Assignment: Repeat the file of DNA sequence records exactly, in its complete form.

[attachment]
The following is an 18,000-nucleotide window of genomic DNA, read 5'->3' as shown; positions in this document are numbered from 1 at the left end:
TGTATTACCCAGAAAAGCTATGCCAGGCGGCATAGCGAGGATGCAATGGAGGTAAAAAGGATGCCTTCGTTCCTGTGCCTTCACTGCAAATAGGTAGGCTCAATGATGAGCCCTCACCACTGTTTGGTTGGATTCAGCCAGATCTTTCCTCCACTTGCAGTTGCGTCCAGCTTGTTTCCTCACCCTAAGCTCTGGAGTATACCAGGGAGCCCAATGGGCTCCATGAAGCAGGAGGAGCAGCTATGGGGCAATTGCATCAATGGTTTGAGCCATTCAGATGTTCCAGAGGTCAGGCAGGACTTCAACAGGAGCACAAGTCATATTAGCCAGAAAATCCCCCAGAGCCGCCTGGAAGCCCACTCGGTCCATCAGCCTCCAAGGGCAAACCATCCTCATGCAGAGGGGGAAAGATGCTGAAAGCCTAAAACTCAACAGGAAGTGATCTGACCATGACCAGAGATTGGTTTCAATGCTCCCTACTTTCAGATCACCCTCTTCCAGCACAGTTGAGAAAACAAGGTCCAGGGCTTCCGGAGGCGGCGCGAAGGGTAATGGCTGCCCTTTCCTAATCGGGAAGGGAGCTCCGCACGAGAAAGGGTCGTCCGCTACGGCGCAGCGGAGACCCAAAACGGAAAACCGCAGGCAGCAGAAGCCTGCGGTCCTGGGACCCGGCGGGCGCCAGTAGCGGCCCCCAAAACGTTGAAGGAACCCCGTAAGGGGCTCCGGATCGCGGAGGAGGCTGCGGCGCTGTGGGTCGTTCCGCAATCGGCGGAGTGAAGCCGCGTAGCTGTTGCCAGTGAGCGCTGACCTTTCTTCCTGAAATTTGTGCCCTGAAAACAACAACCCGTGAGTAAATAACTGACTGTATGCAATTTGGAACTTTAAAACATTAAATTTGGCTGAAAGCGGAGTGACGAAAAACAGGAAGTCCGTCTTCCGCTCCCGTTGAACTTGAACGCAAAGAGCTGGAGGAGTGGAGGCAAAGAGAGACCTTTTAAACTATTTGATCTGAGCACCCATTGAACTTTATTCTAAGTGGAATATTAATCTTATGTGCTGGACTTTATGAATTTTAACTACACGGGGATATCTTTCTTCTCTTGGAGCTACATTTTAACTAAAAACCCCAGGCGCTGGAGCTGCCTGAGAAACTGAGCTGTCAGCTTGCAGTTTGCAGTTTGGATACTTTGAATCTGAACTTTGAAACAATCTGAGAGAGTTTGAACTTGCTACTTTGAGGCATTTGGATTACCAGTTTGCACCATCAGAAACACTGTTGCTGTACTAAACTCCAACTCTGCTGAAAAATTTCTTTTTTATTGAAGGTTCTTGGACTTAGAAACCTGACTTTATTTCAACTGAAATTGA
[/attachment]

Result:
The following is an 18,000-nucleotide window of genomic DNA, read 5'->3' as shown; positions in this document are numbered from 1 at the left end:
TGTATTACCCAGAAAAGCTATGCCAGGCGGCATAGCGAGGATGCAATGGAGGTAAAAAGGATGCCTTCGTTCCTGTGCCTTCACTGCAAATAGGTAGGCTCAATGATGAGCCCTCACCACTGTTTGGTTGGATTCAGCCAGATCTTTCCTCCACTTGCAGTTGCGTCCAGCTTGTTTCCTCACCCTAAGCTCTGGAGTATACCAGGGAGCCCAATGGGCTCCATGAAGCAGGAGGAGCAGCTATGGGGCAATTGCATCAATGGTTTGAGCCATTCAGATGTTCCAGAGGTCAGGCAGGACTTCAACAGGAGCACAAGTCATATTAGCCAGAAAATCCCCCAGAGCCGCCTGGAAGCCCACTCGGTCCATCAGCCTCCAAGGGCAAACCATCCTCATGCAGAGGGGGAAAGATGCTGAAAGCCTAAAACTCAACAGGAAGTGATCTGACCATGACCAGAGATTGGTTTCAATGCTCCCTACTTTCAGATCACCCTCTTCCAGCACAGTTGAGAAAACAAGGTCCAGGGCTTCCGGAGGCGGCGCGAAGGGTAATGGCTGCCCTTTCCTAATCGGGAAGGGAGCTCCGCACGAGAAAGGGTCGTCCGCTACGGCGCAGCGGAGACCCAAAACGGAAAACCGCAGGCAGCAGAAGCCTGCGGTCCTGGGACCCGGCGGGCGCCAGTAGCGGCCCCCAAAACGTTGAAGGAACCCCGTAAGGGGCTCCGGATCGCGGAGGAGGCTGCGGCGCTGTGGGTCGTTCCGCAATCGGCGGAGTGAAGCCGCGTAGCTGTTGCCAGTGAGCGCTGACCTTTCTTCCTGAAATTTGTGCCCTGAAAACAACAACCCGTGAGTAAATAACTGACTGTATGCAATTTGGAACTTTAAAACATTAAATTTGGCTGAAAGCGGAGTGACGAAAAACAGGAAGTCCGTCTTCCGCTCCCGTTGAACTTGAACGCAAAGAGCTGGAGGAGTGGAGGCAAAGAGAGACCTTTTAAACTATTTGATCTGAGCACCCATTGAACTTTATTCTAAGTGGAATATTAATCTTATGTGCTGGACTTTATGAATTTTAACTACACGGGGATATCTTTCTTCTCTTGGAGCTACATTTTAACTAAAAACCCCAGGCGCTGGAGCTGCCTGAGAAACTGAGCTGTCAGCTTGCAGTTTGCAGTTTGGATACTTTGAATCTGAACTTTGAAACAATCTGAGAGAGTTTGAACTTGCTACTTTGAGGCATTTGGATTACCAGTTTGCACCATCAGAAACACTGTTGCTGTACTAAACTCCAACTCTGCTGAAAAATTTCTTTTTTATTGAAGGTTCTTGGACTTAGAAACCTGACTTTATTTCAACTGAAATTGA